At two points during the study the researchers took blood samples to check on alcohol levels. All the monkeys were also given behavioural testing, including memory tasks, during alcohol exposure.
About two months after the final alcohol session, all the monkeys were euthanised. Brain tissue was removed and frozen for examination in the laboratory. The sections of hippocampus from both the alcohol and control groups were examined for cell changes.
The researchers followed standard guidelines for laboratory animal care and their protocols were approved by the Scripps Research Institute.
What were the basic results?
The monkeys in the alcohol group consumed an average of 1.74g/kg of alcohol per session during the 11-month maintenance period. As might be expected, blood alcohol levels reflected their alcohol consumption. The researchers point out that the high blood alcohol levels recorded were equivalent to human blood alcohol levels during intoxication and were above the legal limit for driving a car.
Examinations of the brain tissue revealed that the monkeys who had been exposed to alcohol had significantly less of certain types of nerve cells in the hippocampus, compared to the control group. This indicates that the continued alcohol exposure had significantly reduced the process of cell division and growth that is a normal, healthy part of brain development.
This effect was seen even two months after alcohol consumption had stopped. The researchers say this suggests that the neural damage was long lasting. However, alcohol consumption did not appear actively to cause cell death or degeneration.
How did the researchers interpret the results?
The researchers conclude that alcohol-induced damage to the hippocampus during adolescence may precede and possibly cause the neuro-degeneration and deficits associated with later adult alcoholism.
They suggest that the cellular changes produced by chronic binge alcohol consumption in non-human primates may underlie some of the effects of alcohol drinking in humans, such as deficits in spatial learning, short-term memory and higher-level cognitive function, or “executive function”.
The alcohol-induced reductions in cell turnover suggest that adolescent brains are highly vulnerable to alcohol. These reductions may alter the ongoing process of development.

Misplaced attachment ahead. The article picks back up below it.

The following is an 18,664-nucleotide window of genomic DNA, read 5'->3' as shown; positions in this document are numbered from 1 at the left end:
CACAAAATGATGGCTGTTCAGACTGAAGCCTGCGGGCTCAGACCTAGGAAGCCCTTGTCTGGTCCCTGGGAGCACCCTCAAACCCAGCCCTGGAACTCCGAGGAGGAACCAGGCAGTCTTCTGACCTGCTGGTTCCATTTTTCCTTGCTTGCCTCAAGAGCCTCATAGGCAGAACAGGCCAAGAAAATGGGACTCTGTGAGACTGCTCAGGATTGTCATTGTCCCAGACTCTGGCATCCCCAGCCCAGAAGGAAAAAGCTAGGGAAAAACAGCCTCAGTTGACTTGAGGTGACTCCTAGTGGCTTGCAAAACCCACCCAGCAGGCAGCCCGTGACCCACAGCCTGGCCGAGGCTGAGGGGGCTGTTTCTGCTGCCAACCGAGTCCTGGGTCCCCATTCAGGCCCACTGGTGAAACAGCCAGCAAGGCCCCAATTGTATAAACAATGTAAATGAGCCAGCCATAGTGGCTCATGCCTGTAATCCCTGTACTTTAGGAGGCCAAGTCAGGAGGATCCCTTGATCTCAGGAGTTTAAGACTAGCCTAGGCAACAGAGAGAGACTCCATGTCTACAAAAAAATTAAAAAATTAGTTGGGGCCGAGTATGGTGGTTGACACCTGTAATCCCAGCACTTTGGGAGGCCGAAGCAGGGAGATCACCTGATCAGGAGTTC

This is a carefully designed animal study, which looked in detail at the effects of alcohol on the brains of adolescent rhesus monkeys. The fact that it used adolescent primates rather than adult rats or mice makes the results more relevant to humans. It also used a control group for comparison of brain changes. The results suggest that chronic alcohol consumption may alter the process of brain development in adolescents.
The researchers suggest that this early damage may be permanent, and could increase an individual’s vulnerability to alcohol-related disorders. Such early damage may also underlie deficits in spatial learning, short-term memory and higher-level cognitive function (executive function) seen in adult alcoholics.
However, only limited conclusions can be drawn from a study in just seven monkeys. Also, the monkeys drank a substantial amount of alcohol every day for 11 months, and the teenage human equivalent would presumably be heavy, chronic alcohol misuse, rather than episodic binge drinking.
One of the key questions is whether excessive drinking during adolescence has not only short-term effects on the brain, but also induces permanent damage that may itself trigger adult alcoholism. Although the researchers suggest this is the case, the monkeys were only followed up for another two months after drinking stopped and this would need to be established in longer-term studies.
Binge drinking is damaging at all ages, and has a variety of health consequences, such as increasing risk of cancer, heart attack, stroke and liver damage.